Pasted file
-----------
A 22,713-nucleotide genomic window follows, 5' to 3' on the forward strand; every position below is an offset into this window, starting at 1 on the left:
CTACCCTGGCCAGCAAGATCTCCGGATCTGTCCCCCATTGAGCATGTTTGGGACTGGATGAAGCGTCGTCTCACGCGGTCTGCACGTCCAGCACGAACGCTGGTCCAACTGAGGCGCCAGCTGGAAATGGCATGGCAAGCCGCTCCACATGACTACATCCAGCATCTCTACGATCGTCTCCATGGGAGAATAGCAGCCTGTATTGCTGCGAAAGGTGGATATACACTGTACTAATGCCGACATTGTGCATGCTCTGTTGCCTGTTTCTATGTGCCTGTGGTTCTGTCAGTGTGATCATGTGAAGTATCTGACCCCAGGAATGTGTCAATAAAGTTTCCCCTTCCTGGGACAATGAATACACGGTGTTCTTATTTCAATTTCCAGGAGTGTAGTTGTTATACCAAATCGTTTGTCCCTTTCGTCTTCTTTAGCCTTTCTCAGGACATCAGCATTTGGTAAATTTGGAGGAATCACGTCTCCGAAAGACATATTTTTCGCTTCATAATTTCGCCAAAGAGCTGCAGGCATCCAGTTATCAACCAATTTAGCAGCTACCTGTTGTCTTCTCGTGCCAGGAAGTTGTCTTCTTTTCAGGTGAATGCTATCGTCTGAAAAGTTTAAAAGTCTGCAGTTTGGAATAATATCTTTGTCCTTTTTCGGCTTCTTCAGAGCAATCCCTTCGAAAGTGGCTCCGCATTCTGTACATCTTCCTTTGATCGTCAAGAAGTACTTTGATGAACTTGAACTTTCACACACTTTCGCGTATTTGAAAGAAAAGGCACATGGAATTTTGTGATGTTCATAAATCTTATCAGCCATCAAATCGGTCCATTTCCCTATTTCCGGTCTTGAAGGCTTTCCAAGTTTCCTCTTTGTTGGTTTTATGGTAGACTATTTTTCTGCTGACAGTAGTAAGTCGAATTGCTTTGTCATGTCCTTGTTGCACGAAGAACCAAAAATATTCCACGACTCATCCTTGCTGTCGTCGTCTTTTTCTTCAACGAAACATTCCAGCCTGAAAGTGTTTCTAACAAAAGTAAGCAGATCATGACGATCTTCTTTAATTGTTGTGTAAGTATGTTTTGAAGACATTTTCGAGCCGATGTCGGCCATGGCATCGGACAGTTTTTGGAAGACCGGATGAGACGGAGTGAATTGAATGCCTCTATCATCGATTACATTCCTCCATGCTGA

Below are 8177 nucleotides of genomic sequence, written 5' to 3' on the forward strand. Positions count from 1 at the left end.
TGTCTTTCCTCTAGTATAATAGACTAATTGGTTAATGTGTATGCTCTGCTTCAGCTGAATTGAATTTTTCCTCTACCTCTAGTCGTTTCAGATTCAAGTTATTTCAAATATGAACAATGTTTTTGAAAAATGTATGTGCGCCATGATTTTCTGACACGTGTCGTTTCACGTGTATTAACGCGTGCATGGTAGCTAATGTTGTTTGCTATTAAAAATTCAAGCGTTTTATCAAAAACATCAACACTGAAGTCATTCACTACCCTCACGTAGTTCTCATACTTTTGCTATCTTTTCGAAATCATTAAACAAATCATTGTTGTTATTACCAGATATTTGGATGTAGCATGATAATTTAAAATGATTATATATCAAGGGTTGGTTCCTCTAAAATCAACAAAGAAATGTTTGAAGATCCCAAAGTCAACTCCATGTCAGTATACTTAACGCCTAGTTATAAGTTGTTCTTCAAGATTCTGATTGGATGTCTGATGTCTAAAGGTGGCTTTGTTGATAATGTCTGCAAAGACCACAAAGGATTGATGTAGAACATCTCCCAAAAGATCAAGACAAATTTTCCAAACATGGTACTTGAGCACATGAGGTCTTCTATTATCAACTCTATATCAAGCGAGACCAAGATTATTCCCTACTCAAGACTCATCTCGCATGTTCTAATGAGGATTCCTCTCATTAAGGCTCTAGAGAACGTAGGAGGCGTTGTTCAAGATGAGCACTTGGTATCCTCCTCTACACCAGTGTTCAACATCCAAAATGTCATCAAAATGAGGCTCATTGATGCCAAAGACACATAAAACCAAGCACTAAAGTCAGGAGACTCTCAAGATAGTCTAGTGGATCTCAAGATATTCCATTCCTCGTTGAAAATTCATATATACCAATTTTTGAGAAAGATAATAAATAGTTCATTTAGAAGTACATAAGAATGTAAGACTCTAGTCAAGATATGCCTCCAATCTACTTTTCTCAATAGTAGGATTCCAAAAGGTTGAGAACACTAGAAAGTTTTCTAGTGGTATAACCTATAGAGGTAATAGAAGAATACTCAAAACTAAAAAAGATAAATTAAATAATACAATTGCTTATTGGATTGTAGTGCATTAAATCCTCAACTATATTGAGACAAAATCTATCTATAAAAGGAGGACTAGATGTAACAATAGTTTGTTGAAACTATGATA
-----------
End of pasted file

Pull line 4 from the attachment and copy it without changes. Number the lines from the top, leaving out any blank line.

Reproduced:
TGTCTTTCCTCTAGTATAATAGACTAATTGGTTAATGTGTATGCTCTGCTTCAGCTGAATTGAATTTTTCCTCTACCTCTAGTCGTTTCAGATTCAAGTTATTTCAAATATGAACAATGTTTTTGAAAAATGTATGTGCGCCATGATTTTCTGACACGTGTCGTTTCACGTGTATTAACGCGTGCATGGTAGCTAATGTTGTTTGCTATTAAAAATTCAAGCGTTTTATCAAAAACATCAACACTGAAGTCATTCACTACCCTCACGTAGTTCTCATACTTTTGCTATCTTTTCGAAATCATTAAACAAATCATTGTTGTTATTACCAGATATTTGGATGTAGCATGATAATTTAAAATGATTATATATCAAGGGTTGGTTCCTCTAAAATCAACAAAGAAATGTTTGAAGATCCCAAAGTCAACTCCATGTCAGTATACTTAACGCCTAGTTATAAGTTGTTCTTCAAGATTCTGATTGGATGTCTGATGTCTAAAGGTGGCTTTGTTGATAATGTCTGCAAAGACCACAAAGGATTGATGTAGAACATCTCCCAAAAGATCAAGACAAATTTTCCAAACATGGTACTTGAGCACATGAGGTCTTCTATTATCAACTCTATATCAAGCGAGACCAAGATTATTCCCTACTCAAGACTCATCTCGCATGTTCTAATGAGGATTCCTCTCATTAAGGCTCTAGAGAACGTAGGAGGCGTTGTTCAAGATGAGCACTTGGTATCCTCCTCTACACCAGTGTTCAACATCCAAAATGTCATCAAAATGAGGCTCATTGATGCCAAAGACACATAAAACCAAGCACTAAAGTCAGGAGACTCTCAAGATAGTCTAGTGGATCTCAAGATATTCCATTCCTCGTTGAAAATTCATATATACCAATTTTTGAGAAAGATAATAAATAGTTCATTTAGAAGTACATAAGAATGTAAGACTCTAGTCAAGATATGCCTCCAATCTACTTTTCTCAATAGTAGGATTCCAAAAGGTTGAGAACACTAGAAAGTTTTCTAGTGGTATAACCTATAGAGGTAATAGAAGAATACTCAAAACTAAAAAAGATAAATTAAATAATACAATTGCTTATTGGATTGTAGTGCATTAAATCCTCAACTATATTGAGACAAAATCTATCTATAAAAGGAGGACTAGATGTAACAATAGTTTGTTGAAACTATGATA